That is the precarious funding model for those of us who pursue medical discovery in Canada.
Once this financing patchwork was understood, along with the risk of losing scientists whose work was shuttered, there was a genuine effort to rectify the oversight, and by mid-May we saw a commitment of $450 million in wage subsidies to the Canadian medical research and scientific community. Our Federal Government, to its credit, realized it was important to do that not only to protect those talent-rich jobs, but to ensure the health of our hospital-based research sector in Canada. That is the underpinning of the ability to generate innovations, better treatments, and cures that improve the lives of all Canadians.
I could not be more proud of the fact that the success of COVID vaccines comes from previous investments in basic science. Researchers driven by curiosity. Undaunted by failure. Decades in the works. I am equally proud of the hundreds of UHN researchers who quickly pivoted from the disappointment of their projects being shut down to generating world-leading research to improve COVID-19 treatments. For example, Dr. Jordan Feld and his team recently published findings that an injection of Interferon early on in patients with mild COVID reduces the severity of symptoms and length of illness.
Today, public interest in science and how research works has never been higher. For my first 18 years after joining UHN in 2001, I didn’t really know any news reporters. Contrast that with the past year. I’ve now got 15 journalists on speed dial. I am constantly texting answers to their questions about vaccines, immunology, messenger RNA, and how a mutation in the spike protein increases its ability to enter into cells.
‘Many people did not realize that virtually all of the funding for research comes from external sources tied to specific research projects. We have no ‘base funding.’– Dr. Brad Wouters
But I fear that once the crisis of COVID fades, the public will forget us and we’ll retreat into our scientific bubble. We cannot let that happen. We scientists have to do a better job of communicating beyond our bubble, of sharing the excitement and impact of what we do and how we work. Because the support for science and the important work that we do ultimately comes from the public.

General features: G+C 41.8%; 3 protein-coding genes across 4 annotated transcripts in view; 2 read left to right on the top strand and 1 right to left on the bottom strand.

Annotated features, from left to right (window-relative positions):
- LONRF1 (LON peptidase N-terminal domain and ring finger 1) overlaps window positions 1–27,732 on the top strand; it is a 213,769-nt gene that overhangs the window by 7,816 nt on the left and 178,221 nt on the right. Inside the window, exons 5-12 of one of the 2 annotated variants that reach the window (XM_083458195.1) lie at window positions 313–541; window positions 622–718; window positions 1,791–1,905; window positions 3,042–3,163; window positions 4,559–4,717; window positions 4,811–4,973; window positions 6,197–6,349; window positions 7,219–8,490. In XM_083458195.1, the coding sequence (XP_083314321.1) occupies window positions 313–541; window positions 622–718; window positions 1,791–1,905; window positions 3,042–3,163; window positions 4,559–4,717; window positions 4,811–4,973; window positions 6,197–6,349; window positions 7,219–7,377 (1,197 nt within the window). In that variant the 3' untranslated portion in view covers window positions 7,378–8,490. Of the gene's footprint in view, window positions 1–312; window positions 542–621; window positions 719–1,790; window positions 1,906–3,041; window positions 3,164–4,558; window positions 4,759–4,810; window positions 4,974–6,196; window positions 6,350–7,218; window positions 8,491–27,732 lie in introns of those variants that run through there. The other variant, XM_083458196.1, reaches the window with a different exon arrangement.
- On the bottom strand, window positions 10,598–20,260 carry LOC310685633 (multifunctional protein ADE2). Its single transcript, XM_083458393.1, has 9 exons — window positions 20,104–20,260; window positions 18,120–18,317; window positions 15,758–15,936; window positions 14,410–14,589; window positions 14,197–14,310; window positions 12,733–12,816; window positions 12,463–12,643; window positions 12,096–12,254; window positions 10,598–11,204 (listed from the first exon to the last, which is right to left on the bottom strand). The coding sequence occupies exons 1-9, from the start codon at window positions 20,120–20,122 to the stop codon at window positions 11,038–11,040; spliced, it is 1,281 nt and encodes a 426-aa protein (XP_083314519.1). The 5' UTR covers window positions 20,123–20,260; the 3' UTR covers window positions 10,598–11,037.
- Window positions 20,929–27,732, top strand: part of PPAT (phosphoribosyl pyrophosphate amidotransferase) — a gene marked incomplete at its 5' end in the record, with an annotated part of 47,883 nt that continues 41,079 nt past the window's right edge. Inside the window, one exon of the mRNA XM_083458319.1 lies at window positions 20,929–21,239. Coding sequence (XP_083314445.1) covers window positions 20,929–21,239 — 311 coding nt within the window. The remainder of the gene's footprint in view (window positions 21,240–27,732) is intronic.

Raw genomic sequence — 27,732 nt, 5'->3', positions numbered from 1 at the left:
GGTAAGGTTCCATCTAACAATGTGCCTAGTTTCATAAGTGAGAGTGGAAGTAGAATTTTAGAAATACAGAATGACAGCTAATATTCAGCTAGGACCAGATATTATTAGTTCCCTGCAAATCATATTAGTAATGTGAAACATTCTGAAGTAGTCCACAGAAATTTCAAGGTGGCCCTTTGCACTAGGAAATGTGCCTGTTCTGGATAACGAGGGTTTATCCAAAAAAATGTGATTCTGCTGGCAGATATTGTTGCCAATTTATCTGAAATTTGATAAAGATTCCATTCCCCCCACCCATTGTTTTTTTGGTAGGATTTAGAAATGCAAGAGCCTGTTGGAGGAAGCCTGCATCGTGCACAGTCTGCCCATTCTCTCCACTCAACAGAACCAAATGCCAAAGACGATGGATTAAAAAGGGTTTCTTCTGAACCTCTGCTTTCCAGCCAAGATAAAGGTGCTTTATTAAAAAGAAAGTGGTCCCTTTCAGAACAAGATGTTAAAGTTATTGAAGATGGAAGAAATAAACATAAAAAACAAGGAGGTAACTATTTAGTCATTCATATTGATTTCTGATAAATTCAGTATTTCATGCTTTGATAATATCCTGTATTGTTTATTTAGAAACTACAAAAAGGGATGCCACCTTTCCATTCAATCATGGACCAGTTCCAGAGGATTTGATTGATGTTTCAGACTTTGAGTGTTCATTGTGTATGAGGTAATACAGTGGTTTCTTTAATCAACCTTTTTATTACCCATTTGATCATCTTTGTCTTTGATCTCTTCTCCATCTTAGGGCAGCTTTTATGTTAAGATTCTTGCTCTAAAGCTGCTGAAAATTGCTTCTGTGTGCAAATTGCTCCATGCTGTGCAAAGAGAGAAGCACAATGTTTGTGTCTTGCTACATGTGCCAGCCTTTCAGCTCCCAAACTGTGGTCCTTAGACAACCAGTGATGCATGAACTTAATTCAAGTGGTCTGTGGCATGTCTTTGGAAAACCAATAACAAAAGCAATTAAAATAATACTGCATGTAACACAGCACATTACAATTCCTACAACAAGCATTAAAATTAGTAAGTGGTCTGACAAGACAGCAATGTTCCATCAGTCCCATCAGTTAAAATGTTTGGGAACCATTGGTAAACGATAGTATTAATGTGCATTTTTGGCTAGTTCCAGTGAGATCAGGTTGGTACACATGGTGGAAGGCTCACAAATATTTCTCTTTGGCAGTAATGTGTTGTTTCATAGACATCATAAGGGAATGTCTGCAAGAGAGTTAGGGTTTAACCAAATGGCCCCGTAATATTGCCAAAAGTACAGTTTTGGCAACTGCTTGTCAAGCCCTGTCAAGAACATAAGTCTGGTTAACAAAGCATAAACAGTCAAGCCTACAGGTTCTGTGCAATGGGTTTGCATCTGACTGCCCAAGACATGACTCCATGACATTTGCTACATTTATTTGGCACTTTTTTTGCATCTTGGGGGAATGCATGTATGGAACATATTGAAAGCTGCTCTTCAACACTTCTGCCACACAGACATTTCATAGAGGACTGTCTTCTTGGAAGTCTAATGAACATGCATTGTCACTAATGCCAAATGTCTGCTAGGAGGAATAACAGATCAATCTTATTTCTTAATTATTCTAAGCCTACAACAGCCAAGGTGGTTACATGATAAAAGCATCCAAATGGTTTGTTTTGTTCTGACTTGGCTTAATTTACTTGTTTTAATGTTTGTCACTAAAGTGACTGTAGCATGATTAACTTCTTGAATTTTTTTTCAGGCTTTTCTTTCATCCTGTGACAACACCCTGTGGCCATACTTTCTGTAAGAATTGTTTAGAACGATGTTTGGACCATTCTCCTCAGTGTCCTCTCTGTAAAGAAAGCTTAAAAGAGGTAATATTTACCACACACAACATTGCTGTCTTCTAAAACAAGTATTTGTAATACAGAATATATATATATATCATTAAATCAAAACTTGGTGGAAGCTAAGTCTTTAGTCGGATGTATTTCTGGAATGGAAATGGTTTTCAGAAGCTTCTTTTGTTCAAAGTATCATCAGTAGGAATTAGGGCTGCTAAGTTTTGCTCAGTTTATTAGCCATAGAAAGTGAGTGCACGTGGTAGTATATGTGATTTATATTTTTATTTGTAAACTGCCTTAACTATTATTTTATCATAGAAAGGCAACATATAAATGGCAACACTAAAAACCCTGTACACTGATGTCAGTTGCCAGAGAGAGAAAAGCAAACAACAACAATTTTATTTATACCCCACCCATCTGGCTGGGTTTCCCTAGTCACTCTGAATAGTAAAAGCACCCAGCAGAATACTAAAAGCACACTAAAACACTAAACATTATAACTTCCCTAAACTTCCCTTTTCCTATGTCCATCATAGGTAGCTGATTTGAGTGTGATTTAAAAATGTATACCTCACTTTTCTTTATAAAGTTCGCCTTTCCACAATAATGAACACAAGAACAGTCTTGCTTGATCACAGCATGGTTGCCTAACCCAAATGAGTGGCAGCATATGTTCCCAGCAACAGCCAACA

It’s the general public that provides the impetus for funding. It’s their tax dollars that go to the agencies whose grants we seek. And it’s the general public that elects the politicians who set spending priorities. Politicians respond to what gets them votes. We need to continue demonstrating our value to the general public, show that we are vital to the health of Canadians, so that when we elect politicians they get the message medical research is a priority.
There’s no question our scientific community needs to do a better job of explaining how integrated we are in daily life. How we contribute to public health policy. How our discoveries help innovate the delivery and costs of healthcare. How we help governments drive the economy with high-end jobs. To do this, we have to come out of our Ivory Towers. We have to speak plainly so we are understood, and share the true motivation that drives each of us. We have seen there is an eagerness in the community when they can connect science to their own lives.
I’ve heard it said that the practice of Medicine is a form of social activism, predicated on giving back and taking care of people. The general public knows the integral role of healthcare workers in this aspirational pursuit. Let’s now work to expand the public’s understanding to include the fact researchers and scientists are also intertwined and equal partners in the practice of Medicine.
Dr. Brad Wouters is UHN’s Executive Vice President, Science and Research, and a Senior Scientist at the Princess Margaret Cancer Centre.